Atherosclerosis is a condition that occurs when excessive fat builds up inside your arteries. It can increase your chances of getting a stroke or heart attack to two folds. You should get this test done as a part of your overall lipid profile every 5 to 6 years to analyze the levels of the following:
- LDL, i.e., low-density lipoproteins
- HDL, i.e., high-density lipoproteins
If you already have a high triglyceride level, your doctor or health care provider can also order this test frequently to monitor the effectiveness of your treatment plan. If you are a pre-diabetic or diabetic patient, you must also monitor your triglycerides level regularly, as they tend to increase when you are not properly maintaining your blood sugar levels.
Young children can also need this test if they are susceptible to developing heart diseases. This category includes children who are obese, overweight, or come with a family history of heart disorders, diabetes, and high blood pressure. Children at increased risk of heart diseases might need to undergo the triglycerides test between 2 and 10 years of age.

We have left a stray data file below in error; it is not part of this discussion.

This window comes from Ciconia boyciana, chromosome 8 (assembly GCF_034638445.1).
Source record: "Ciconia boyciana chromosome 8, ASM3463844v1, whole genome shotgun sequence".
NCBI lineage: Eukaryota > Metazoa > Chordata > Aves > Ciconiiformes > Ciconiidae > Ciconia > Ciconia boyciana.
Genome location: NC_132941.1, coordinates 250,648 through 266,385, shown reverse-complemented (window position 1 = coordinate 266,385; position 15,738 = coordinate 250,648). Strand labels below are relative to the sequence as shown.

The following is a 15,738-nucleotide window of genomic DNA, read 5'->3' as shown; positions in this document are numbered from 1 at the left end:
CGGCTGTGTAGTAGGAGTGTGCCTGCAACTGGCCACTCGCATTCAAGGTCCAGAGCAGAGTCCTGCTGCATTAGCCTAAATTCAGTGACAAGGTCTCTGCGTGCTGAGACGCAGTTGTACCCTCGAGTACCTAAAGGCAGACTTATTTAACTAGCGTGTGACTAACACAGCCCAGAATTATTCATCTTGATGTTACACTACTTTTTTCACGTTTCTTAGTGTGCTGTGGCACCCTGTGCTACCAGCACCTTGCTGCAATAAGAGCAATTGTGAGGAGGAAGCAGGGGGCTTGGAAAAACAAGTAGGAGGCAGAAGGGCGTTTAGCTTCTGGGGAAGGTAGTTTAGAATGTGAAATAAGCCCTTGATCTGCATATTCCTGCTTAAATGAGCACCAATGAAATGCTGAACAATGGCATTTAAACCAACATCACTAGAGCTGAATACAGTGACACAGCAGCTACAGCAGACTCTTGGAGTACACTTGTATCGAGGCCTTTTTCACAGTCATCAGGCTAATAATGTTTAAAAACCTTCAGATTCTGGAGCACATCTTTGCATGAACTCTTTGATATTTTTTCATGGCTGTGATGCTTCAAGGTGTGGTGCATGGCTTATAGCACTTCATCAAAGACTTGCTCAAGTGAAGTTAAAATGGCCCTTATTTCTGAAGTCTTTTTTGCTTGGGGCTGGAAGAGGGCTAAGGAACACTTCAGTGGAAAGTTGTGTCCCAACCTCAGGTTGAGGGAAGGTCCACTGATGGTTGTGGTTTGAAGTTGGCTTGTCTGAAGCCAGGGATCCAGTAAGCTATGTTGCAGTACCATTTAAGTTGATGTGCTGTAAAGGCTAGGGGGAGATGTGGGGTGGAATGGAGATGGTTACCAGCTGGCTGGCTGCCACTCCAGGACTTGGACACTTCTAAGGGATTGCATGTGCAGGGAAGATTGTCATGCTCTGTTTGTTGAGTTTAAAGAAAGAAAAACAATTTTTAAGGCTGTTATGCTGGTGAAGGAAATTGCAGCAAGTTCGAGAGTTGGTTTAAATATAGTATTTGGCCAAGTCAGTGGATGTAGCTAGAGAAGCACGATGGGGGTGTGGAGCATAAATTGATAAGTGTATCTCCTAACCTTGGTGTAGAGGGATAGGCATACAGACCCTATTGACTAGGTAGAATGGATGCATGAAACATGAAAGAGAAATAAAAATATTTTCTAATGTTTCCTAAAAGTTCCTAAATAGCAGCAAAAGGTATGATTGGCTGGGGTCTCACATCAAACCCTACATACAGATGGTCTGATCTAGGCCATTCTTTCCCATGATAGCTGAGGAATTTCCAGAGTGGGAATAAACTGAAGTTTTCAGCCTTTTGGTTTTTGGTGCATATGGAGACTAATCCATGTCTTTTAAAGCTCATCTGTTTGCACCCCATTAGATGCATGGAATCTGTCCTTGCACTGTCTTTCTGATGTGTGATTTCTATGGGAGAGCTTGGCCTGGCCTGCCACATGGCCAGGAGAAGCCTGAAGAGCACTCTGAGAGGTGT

What Kind Of Sample Is Required For The Test?
A triglycerides test is a blood test during which a doctor or health care professional takes a blood sample from a vein in your arm. After inserting the needle, they will collect a small amount of blood in a test tube or vial and then send it to the laboratory for further analysis and examination. You might feel a little sting when the needle goes in or out, but the overall process is straightforward and barely takes 5 minutes.
Do You Need To Prepare For The Test?